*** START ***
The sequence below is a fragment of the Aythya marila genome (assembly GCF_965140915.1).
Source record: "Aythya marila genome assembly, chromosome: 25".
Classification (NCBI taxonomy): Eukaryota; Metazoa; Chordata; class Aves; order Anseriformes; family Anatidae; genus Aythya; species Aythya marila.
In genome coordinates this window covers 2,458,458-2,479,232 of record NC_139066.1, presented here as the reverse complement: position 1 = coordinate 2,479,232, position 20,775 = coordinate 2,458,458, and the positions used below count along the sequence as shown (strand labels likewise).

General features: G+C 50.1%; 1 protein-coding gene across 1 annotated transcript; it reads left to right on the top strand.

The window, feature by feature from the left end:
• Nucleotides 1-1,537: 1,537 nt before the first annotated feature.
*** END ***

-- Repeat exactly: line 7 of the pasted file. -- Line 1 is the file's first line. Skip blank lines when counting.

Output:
• Nucleotides 1-1,537: 1,537 nt before the first annotated feature.